Your browser doesn't support javascript.
Show: 20 | 50 | 100
Results 1 - 2 de 2
Add filters

Document Type
Year range
Molecules ; 27(20)2022 Oct 18.
Article in English | MEDLINE | ID: covidwho-2081847


Griseofulvin is an antifungal polyketide metabolite produced mainly by ascomycetes. Since it was commercially introduced in 1959, griseofulvin has been used in treating dermatophyte infections. This fungistatic has gained increasing interest for multifunctional applications in the last decades due to its potential to disrupt mitosis and cell division in human cancer cells and arrest hepatitis C virus replication. In addition to these inhibitory effects, we and others found griseofulvin may enhance ACE2 function, contribute to vascular vasodilation, and improve capillary blood flow. Furthermore, molecular docking analysis revealed that griseofulvin and its derivatives have good binding potential with SARS-CoV-2 main protease, RNA-dependent RNA polymerase (RdRp), and spike protein receptor-binding domain (RBD), suggesting its inhibitory effects on SARS-CoV-2 entry and viral replication. These findings imply the repurposing potentials of the FDA-approved drug griseofulvin in designing and developing novel therapeutic interventions. In this review, we have summarized the available information from its discovery to recent progress in this growing field. Additionally, explored is the possible mechanism leading to rare hepatitis induced by griseofulvin. We found that griseofulvin and its metabolites, including 6-desmethylgriseofulvin (6-DMG) and 4- desmethylgriseofulvin (4-DMG), have favorable interactions with cytokeratin intermediate filament proteins (K8 and K18), ranging from -3.34 to -5.61 kcal mol-1. Therefore, they could be responsible for liver injury and Mallory body (MB) formation in hepatocytes of human, mouse, and rat treated with griseofulvin. Moreover, the stronger binding of griseofulvin to K18 in rodents than in human may explain the observed difference in the severity of hepatitis between rodents and human.

COVID-19 , Polyketides , Mice , Humans , Rats , Animals , Griseofulvin/pharmacology , Antifungal Agents/pharmacology , SARS-CoV-2 , Angiotensin-Converting Enzyme 2 , Molecular Docking Simulation , Spike Glycoprotein, Coronavirus , Keratins/metabolism , RNA-Dependent RNA Polymerase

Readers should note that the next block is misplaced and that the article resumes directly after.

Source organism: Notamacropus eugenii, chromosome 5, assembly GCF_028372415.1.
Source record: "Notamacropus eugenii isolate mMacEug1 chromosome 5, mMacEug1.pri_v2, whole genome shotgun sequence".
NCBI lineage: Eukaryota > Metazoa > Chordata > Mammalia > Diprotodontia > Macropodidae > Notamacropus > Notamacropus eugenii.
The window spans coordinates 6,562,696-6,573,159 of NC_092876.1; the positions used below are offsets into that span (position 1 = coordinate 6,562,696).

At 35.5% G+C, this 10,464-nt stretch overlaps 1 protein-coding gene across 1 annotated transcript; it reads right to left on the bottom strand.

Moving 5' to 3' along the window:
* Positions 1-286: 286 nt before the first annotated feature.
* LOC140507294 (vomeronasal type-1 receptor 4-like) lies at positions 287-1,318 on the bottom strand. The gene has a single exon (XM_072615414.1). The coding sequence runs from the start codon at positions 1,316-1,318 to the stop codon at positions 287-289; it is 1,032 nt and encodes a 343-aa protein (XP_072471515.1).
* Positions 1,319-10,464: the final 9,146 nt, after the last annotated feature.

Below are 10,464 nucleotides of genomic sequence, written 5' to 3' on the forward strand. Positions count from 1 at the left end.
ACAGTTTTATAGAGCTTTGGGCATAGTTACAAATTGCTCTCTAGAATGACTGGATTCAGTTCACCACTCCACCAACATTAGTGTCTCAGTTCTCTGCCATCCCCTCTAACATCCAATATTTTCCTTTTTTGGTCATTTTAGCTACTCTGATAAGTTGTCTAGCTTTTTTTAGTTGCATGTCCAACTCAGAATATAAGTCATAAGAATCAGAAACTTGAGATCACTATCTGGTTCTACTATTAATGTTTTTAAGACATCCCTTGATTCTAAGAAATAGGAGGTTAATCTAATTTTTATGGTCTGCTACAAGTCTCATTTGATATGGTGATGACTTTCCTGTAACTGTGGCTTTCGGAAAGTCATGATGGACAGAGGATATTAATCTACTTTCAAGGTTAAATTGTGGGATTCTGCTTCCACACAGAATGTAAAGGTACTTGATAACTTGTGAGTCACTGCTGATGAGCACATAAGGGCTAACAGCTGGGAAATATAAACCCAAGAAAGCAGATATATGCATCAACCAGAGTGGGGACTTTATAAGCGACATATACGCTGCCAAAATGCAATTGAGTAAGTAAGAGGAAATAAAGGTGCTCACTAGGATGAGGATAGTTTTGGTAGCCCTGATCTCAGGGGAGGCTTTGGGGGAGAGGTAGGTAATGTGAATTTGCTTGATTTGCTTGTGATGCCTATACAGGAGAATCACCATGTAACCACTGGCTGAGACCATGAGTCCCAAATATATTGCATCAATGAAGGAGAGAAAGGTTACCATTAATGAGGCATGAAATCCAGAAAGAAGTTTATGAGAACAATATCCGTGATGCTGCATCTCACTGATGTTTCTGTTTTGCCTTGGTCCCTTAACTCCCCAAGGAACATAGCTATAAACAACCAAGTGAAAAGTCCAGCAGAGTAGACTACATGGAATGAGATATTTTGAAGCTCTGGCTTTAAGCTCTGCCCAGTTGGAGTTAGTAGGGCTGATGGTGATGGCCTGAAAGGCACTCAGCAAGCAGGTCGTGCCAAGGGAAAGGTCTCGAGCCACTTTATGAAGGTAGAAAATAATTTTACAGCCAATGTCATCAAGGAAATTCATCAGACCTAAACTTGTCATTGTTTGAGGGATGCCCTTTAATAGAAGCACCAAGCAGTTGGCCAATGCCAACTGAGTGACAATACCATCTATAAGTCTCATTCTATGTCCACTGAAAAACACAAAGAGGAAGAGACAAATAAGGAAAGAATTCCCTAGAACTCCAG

Sci Rep ; 11(1): 19817, 2021 10 06.
Article in English | MEDLINE | ID: covidwho-1454815


Recent studies have focused their attention on conjunctivitis as one of the symptoms of coronavirus disease 2019 (COVID-19). Therefore, tear samples were taken from COVID-19 patients and the presence of SARS-CoV-2 was evidenced using Real Time reverse transcription polymerase chain reaction. The main aim of this study was to analyze mRNA expression in the tears of patients with COVID-19 compared with healthy subjects using Next Generation Sequencing (NGS). The functional evaluation of the transcriptome highlighted 25 genes that differ statistically between healthy individuals and patients affected by COVID-19. In particular, the NGS analysis identified the presence of several genes involved in B cell signaling and keratinization. In particular, the genes involved in B cell signaling were downregulated in the tears of COVID-19 patients, while those involved in keratinization were upregulated. The results indicated that SARS-CoV-2 may induce a process of ocular keratinization and a defective B cell response.

COVID-19/genetics , Eye Diseases/virology , Tears/metabolism , Transcriptome , Aged , B-Lymphocytes/metabolism , COVID-19/pathology , COVID-19/virology , Eye Diseases/genetics , Female , High-Throughput Nucleotide Sequencing/methods , Humans , Keratins/metabolism , Male , SARS-CoV-2/isolation & purification , Sequence Analysis, RNA/methods , Skin/metabolism , Skin/pathology , Skin/virology , Tears/virology